It is not as though he had done anything wrong. He had not lost his master’s money in bad investments or squandered it in dissolute living. He had not run off with the wealth entrusted to him. In fact, he had the whole sum close at hand, safely hidden in the ground. No, the problem was something quite different: although he had done no wrong, he had also failed to do good. Therefore that servant received a stern rebuke upon his master’s return: “You wicked and slothful servant!” (Mt 25:26)
Wicked and slothful. We do not typically associate sloth with wickedness. It strikes us as a flaw or shortcoming, perhaps, but not much more. We might roll our eyes at the idler, but we hardly consider him wicked. Yet sloth is indeed one of the seven deadly sins.
As each vice is the distortion of a legitimate natural inclination, so sloth distorts and misdirects our desire for rest. Work is a primordial duty, a way of participating in God’s own work. That imitation of God requires also that we rest at times. Hence, the third commandment. Sloth leads us away from proper rest. It makes us seek rest inordinately — either at the wrong time or in the wrong way.
Sloth is not simply laziness, because rest is not just doing nothing. Proper rest is re-creation, the kind of relaxation that revitalizes and reinvigorates. Not sitting in front of the TV or computer for hours. Not “vegging out.” And our ultimate rest is in God, Who makes all things new (cf. Rev 21:5). Sloth is thus a kind of sadness, a paralyzing sorrow about the effort needed for the things of God, about the demands of the spiritual life. It avoids particularly the labor associated with our duties toward God. The traditional word for it, acedia, means not-caring. Sloth is yawning in the face of God and, in effect, telling Him that we don’t care and can’t be bothered.
As a capital vice, sloth always leads to other sins. Resentment of God, for example, precisely because He will not allow us to rest in anything other than Him. He becomes a nuisance, Who pursues us constantly to rest in Him. Saint Thomas observes the irony that the slothful resent even the Sabbath, the day of rest. Because they want to rest on their own terms, and the Sabbath is meant for rest in God. Notice in our slothful culture the ever decreasing sense of the Sabbath – more buying and selling, more work being done, more running errands…and less time with God.
Sloth leads to busyness. Not working but just running around doing things…with little being actually accomplished. The slothful will use anything to avoid spiritual exercise. So, like an adolescent spending more energy avoiding his homework than would be required to do it, the slothful man fills his day with activities, lest he hear God’s call to prayer and that ultimate rest. One of sloth’s surest symptoms is the absurd phrase, “I’m too busy to pray.”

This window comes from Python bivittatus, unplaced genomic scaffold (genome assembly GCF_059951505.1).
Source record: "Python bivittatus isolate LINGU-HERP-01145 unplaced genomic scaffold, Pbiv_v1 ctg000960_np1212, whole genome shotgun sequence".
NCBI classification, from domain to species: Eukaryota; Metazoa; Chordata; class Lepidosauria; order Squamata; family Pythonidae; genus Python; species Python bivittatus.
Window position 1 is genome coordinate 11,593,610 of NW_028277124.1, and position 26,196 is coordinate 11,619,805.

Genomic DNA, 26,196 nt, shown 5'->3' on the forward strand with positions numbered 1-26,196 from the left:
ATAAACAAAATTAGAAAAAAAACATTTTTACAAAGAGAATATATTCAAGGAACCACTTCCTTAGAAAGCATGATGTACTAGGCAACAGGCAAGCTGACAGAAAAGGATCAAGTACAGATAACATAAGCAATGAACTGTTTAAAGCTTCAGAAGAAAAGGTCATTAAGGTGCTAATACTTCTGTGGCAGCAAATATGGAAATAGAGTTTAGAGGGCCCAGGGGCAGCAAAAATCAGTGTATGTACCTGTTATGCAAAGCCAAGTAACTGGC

Sloth leads to impurity. It was while he was idle, away from the work of the war, that King David fell into his affair with Bathsheba. We see this phenomenon quite painfully in our culture’s addiction to pornography. It is boredom, not vibrancy, that leads to pornography use. A man desires rest but resents the effort needed for healthy recreation or prayer. So he slouches into what promises comfort, pleasure, and rest. In the end it is a lie, and the man finds himself ashamed…and not rested.
Sloth feeds off of prosperity. Those with the means to be free of worldly cares run the risk of not having any other-worldly cares either. The comfort that wealth brings can numb us to the demands of the soul or at least make us resent any effort required for holiness. There is a reason the first beatitude is about the poor in spirit and the first evangelical counsel is poverty: nothing breaks us of sloth’s “I’m bored” mentality quite like a sense of our own nothingness.
If sloth leads to negligence of our spiritual duties, we should counter by praying for a greater diligence about the same. Diligence comes from the Latin diligere — to love. When we love someone, we diligently seek him out, do good for him, find out more about him, etc. Our Lady’s love for the Lord made her diligent about His commands: “Mary arose and went with haste into the hill country, to a city of Judah” (Lk 1:39). Pope Francis has called her “Our Lady of Promptness” precisely because of her diligence, her swift attention to the things of God.
As March is traditionally devoted to Saint Joseph, we should find in him a great example and intercessor. At all times he had before him a reminder of those for whom he worked, and with whom he rested. We can hardly think that he dawdled or dragged his heals in his labors and duties towards Jesus and Mary. In his relaxation as well, he was mindful of their presence – which made his rest all the sweeter. He is a powerful intercessor in keeping us on task at work…and at rest.
“You wicked and slothful servant!” What terrible words to hear when we enter eternity. Let us pray to be freed from sloth with these words of Saint Thomas Aquinas: Let me find joy in the labor that is for Thee; and let all repose that is without Thee be tiresome to me.
This post is the fifth in an 8-part series on the Seven Deadly Sins.
By: Rev. Paul Scalia